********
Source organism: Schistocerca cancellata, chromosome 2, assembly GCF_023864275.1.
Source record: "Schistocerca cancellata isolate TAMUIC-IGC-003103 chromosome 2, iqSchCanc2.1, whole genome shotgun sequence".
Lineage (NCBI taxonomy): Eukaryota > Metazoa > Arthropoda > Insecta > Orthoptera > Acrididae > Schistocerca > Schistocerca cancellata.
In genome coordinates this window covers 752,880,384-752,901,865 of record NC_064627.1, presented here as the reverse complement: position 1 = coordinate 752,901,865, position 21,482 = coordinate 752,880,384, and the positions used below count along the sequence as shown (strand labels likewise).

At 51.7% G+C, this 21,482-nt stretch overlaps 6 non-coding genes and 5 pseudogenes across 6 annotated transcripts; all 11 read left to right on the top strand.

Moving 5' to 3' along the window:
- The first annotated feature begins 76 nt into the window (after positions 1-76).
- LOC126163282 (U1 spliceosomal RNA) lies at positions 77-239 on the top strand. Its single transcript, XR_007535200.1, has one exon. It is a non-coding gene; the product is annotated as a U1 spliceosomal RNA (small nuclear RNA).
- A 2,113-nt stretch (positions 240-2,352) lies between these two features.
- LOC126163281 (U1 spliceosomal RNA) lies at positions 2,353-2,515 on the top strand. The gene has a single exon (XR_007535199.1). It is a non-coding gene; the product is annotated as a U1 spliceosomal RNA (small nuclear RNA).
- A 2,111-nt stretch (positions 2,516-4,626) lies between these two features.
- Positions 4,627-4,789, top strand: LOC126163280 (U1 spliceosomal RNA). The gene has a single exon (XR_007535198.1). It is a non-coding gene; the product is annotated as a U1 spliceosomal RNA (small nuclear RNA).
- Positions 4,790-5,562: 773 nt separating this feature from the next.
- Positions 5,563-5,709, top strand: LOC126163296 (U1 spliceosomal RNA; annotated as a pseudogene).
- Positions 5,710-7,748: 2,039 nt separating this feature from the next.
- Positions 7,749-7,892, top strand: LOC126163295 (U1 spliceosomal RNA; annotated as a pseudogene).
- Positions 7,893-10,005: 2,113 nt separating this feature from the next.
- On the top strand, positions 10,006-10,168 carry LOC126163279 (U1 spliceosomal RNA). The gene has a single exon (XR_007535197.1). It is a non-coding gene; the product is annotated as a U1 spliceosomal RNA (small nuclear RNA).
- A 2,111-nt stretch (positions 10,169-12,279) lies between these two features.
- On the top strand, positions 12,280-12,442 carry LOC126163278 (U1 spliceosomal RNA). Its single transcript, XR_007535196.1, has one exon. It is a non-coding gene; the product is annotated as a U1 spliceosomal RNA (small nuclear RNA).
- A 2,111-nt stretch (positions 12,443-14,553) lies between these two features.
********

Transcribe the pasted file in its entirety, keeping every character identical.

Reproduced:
Source organism: Schistocerca cancellata, chromosome 2, assembly GCF_023864275.1.
Source record: "Schistocerca cancellata isolate TAMUIC-IGC-003103 chromosome 2, iqSchCanc2.1, whole genome shotgun sequence".
Lineage (NCBI taxonomy): Eukaryota > Metazoa > Arthropoda > Insecta > Orthoptera > Acrididae > Schistocerca > Schistocerca cancellata.
In genome coordinates this window covers 752,880,384-752,901,865 of record NC_064627.1, presented here as the reverse complement: position 1 = coordinate 752,901,865, position 21,482 = coordinate 752,880,384, and the positions used below count along the sequence as shown (strand labels likewise).

At 51.7% G+C, this 21,482-nt stretch overlaps 6 non-coding genes and 5 pseudogenes across 6 annotated transcripts; all 11 read left to right on the top strand.

Moving 5' to 3' along the window:
- The first annotated feature begins 76 nt into the window (after positions 1-76).
- LOC126163282 (U1 spliceosomal RNA) lies at positions 77-239 on the top strand. Its single transcript, XR_007535200.1, has one exon. It is a non-coding gene; the product is annotated as a U1 spliceosomal RNA (small nuclear RNA).
- A 2,113-nt stretch (positions 240-2,352) lies between these two features.
- LOC126163281 (U1 spliceosomal RNA) lies at positions 2,353-2,515 on the top strand. The gene has a single exon (XR_007535199.1). It is a non-coding gene; the product is annotated as a U1 spliceosomal RNA (small nuclear RNA).
- A 2,111-nt stretch (positions 2,516-4,626) lies between these two features.
- Positions 4,627-4,789, top strand: LOC126163280 (U1 spliceosomal RNA). The gene has a single exon (XR_007535198.1). It is a non-coding gene; the product is annotated as a U1 spliceosomal RNA (small nuclear RNA).
- Positions 4,790-5,562: 773 nt separating this feature from the next.
- Positions 5,563-5,709, top strand: LOC126163296 (U1 spliceosomal RNA; annotated as a pseudogene).
- Positions 5,710-7,748: 2,039 nt separating this feature from the next.
- Positions 7,749-7,892, top strand: LOC126163295 (U1 spliceosomal RNA; annotated as a pseudogene).
- Positions 7,893-10,005: 2,113 nt separating this feature from the next.
- On the top strand, positions 10,006-10,168 carry LOC126163279 (U1 spliceosomal RNA). The gene has a single exon (XR_007535197.1). It is a non-coding gene; the product is annotated as a U1 spliceosomal RNA (small nuclear RNA).
- A 2,111-nt stretch (positions 10,169-12,279) lies between these two features.
- On the top strand, positions 12,280-12,442 carry LOC126163278 (U1 spliceosomal RNA). Its single transcript, XR_007535196.1, has one exon. It is a non-coding gene; the product is annotated as a U1 spliceosomal RNA (small nuclear RNA).
- A 2,111-nt stretch (positions 12,443-14,553) lies between these two features.